The hybrid working model is becoming the norm in most workplaces, with employees dividing their time between the office and working remotely. Although this provides freedom and flexibility for staff, it is creating a challenge for employers in making sure everyone is productive, engaged, and feels part of an inclusive culture.
What is digital inclusion in the workplace?
Each employee, whether they are working at a physical office or remotely, wants to feel part of the team, and be able to collaborate and work together with colleagues, as if they are just sitting side by side on their workstations or in a conference room.
Digital inclusion focuses on providing the same culture, conditions and opportunities to every staff member, no matter where they are working from. It means leveling the playing field for everyone, and delivering equal access to technology, resources and information required to do their jobs efficiently and effectively.
Digital inclusion therefore becomes critical in a hybrid working environment, where you can have a physically dispersed workforce. It enables employees to feel connected, engaged and empowered to do their best work, wherever they are.
Barriers to digital inclusion
Achieving an inclusive culture is difficult enough when people are all working in the same office, but now there’s that added complexity of working with hybrid teams. Here are some of the challenges that would limit digital inclusion in the workplace:
Technology can be a great enabler for digital workplaces, but it can also be a barrier to digital inclusion. With people working from different locations, they don’t all have the same internet speeds and wifi capabilities. So, for remote staff, connecting to virtual meetings or conference calls may not be guaranteed or seamless. Also, not having collaboration tools like Microsoft 365 or Google Workspace can create numerous issues that can impact productivity and collaboration between remote and onsite teams.
Culture based on old habits and practices
Digital inclusion won’t work without the cooperation of every staff member. Some people can have the tendency to go back to old habits and practices. They can resist the change to a digital workplace, and prefer to work in a face-to-face environment, leaving out those who are working remotely.
Lack of visibility and connection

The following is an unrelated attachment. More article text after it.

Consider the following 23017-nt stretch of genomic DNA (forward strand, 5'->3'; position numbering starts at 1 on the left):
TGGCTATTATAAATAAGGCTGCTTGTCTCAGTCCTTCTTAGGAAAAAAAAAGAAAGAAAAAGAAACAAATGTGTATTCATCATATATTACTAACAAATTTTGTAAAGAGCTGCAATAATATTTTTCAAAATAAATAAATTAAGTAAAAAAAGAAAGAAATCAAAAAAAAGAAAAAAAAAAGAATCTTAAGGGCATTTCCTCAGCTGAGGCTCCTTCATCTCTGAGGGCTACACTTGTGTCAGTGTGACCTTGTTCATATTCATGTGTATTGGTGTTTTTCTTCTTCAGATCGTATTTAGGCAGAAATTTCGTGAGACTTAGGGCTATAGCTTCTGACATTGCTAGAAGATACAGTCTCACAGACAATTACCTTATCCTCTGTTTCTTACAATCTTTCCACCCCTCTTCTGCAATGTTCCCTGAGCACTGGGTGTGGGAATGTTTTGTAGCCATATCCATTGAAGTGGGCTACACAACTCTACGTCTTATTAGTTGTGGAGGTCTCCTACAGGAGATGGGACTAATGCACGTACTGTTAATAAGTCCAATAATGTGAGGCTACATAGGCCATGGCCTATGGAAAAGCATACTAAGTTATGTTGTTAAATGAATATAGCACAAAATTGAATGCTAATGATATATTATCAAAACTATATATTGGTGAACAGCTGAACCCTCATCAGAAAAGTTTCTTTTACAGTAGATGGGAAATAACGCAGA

Another barrier to digital inclusion is the lack of visibility and connection with remote employees. Business leaders can easily connect with people they physically see in the office, and be able to understand their needs and preferences. But it becomes difficult to maintain the same level of service and connection when dealing with remote workers, where there is no physical visibility.
Lack of communication
Equal access to company information is essential in achieving digital inclusion. However, this is not easily achieved. According to Igloo’s 2020 State of the Digital Workplace, nearly 60% of remote workers feel they missed out on important information because it was communicated in person.
Fostering digital inclusion in your workplace
Building an inclusive workplace can work wonders in improving employee engagement and productivity. Here are some ways your workplace can foster digital inclusion:
Conduct a quick audit. To implement any change in the workplace, it’s important to step back and understand the current situation. Observe staff interactions (both onsite and remote) and do interviews and surveys. How do people feel about working in hybrid teams? How much collaboration is happening? Do remote workers feel disconnected?
Create an inclusive culture. Integrate inclusivity in your core company values and then communicate those values effectively to the different teams. It’s also important that the push for digital inclusion starts from the top – so encourage leaders and managers to treat and manage everyone in the same way, no matter if they’re working in the office or remotely.